As grape harvest date approaches in Marlborough, New Zealand’s largest wine region, my bus reaches its destination in the heart of Brancott Estate to celebrate 30 years of Marlborough sauvignon blancs.
It was here that Montana Wines’ founder, Frank Yukich, bought land and planted grapes in 1973. It was here that sauvignon blanc was first harvested in 1979. It is here that we are celebrating three decades of the wine described as the world’s most profitable by Master of Wine Tim Atkin.
However, not everything is rosy in the tropical-fruit-flavoured world of New Zealand sauvignon blancs. With most of them, if you don’t drink them within a couple of years of their vintage date they taste like tinned peas, says Yukich.
He is one of the few who openly admits what many others know: Marlborough sauvignon blancs fade fast. Even the most basic Marlborough sauvignon blanc lives up to being lovably in-your-face wine when first bottled, but it rarely has staying power. Because lasting the distance is one of the hallmarks of a great wine, this is the very thing most winemakers need to work on.
Just as he was adamant years ago that Marlborough was warm enough to grow grapes for winemaking, Yukich is now like a dog with a bone about making sauvignon blancs that taste good for longer than the ride home from the wine store. He is not alone.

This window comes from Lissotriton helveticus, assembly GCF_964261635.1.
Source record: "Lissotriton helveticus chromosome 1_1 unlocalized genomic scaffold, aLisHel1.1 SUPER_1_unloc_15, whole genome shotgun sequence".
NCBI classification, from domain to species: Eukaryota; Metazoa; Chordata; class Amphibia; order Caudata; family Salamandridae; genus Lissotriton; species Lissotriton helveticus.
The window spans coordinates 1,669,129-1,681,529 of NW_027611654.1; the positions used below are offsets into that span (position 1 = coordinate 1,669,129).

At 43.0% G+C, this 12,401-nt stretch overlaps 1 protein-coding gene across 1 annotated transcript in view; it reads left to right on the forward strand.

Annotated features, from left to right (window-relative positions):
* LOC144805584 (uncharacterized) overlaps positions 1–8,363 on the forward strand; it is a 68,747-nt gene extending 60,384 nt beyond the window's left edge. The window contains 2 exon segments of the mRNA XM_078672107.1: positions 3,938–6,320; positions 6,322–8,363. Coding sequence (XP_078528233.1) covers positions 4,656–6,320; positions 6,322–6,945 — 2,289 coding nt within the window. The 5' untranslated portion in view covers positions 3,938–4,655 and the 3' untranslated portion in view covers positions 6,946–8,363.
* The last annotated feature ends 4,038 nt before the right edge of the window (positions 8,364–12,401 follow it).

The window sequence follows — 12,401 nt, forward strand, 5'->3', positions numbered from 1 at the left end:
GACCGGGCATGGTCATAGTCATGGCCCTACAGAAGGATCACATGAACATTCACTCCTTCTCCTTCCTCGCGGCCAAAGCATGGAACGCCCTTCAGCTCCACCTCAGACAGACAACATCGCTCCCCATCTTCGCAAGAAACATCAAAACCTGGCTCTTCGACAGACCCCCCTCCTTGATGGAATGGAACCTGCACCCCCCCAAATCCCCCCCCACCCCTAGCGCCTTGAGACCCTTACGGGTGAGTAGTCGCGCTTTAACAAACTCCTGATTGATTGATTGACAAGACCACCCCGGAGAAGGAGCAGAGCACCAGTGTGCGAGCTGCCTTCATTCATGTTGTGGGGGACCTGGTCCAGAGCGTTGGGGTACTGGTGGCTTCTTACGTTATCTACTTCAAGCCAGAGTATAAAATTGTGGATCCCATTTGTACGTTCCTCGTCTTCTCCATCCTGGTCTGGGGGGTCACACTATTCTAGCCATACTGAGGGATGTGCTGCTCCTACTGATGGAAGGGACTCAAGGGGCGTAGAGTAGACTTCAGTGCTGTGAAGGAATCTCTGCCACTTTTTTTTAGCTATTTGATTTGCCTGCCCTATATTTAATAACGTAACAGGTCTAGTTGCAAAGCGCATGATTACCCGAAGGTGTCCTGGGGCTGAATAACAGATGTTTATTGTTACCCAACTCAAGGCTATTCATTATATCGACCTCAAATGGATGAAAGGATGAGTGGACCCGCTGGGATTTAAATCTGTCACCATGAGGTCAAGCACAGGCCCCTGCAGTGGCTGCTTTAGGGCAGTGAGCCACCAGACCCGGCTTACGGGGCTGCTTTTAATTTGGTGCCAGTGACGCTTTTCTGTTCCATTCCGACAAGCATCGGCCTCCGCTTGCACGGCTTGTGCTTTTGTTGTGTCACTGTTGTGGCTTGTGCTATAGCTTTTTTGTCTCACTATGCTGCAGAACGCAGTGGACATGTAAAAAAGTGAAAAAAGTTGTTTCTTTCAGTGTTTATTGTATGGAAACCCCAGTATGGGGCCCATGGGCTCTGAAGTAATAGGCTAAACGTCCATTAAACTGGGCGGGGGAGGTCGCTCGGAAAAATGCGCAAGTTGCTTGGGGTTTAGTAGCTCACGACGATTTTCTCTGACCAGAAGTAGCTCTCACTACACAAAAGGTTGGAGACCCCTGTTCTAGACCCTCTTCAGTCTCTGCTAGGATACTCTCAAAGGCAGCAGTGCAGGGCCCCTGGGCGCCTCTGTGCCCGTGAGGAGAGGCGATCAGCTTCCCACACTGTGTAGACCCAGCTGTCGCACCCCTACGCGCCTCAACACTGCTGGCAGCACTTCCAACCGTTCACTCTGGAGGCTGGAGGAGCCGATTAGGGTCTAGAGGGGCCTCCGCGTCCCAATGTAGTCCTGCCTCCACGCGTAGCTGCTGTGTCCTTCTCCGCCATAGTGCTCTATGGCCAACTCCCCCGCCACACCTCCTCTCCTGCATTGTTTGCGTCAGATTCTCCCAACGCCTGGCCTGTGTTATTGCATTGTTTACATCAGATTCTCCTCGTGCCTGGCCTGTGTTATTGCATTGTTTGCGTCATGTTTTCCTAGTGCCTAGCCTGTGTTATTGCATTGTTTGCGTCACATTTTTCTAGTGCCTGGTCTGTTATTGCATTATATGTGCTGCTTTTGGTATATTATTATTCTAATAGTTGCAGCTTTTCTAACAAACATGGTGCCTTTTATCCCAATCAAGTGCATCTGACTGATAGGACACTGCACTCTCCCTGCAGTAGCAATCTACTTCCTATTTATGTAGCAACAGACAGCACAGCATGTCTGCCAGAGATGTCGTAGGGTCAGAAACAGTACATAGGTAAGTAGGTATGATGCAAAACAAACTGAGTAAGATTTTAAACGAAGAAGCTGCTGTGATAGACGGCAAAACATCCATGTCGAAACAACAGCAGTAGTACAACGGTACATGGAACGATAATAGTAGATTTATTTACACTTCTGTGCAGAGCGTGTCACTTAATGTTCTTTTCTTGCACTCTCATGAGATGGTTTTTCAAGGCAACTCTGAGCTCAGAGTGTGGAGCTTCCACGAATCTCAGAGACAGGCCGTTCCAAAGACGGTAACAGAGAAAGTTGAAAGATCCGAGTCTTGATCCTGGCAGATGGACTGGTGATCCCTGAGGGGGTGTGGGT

At the small Dog Point Vineyard in Marlborough, James Healy and Ivan Sutherland hand-pick sauvignon blanc grapes to make Dog Point Section 94. Not many practise this time-consuming act, let alone at the leisurely pace this exacting duo claims. Their aim is to make a long-lasting dry white that differs from most crowd-pleasing tutti-frutti Marlborough sauvignon blancs. They want to bring fussy wine-lovers into the fold with a full-bodied sauvignon blanc that becomes more, rather than less, interesting as the years pass.
There are like-minded winemakers dispersed throughout Marlborough, including at Pernod Ricard New Zealand (which owns Montana Wines). In his quest to make longer-lasting, better-tasting sauvignon blancs, Pernod Ricard’s national viticulture manager, Tony Hoksbergen, has a trial block of land that he is planting at high density.
“Our objective is to lift quality with this trial,” he says. “We want to explore what could be. Unless we try these things we won’t know the answer. We have to be constantly looking at new ways.”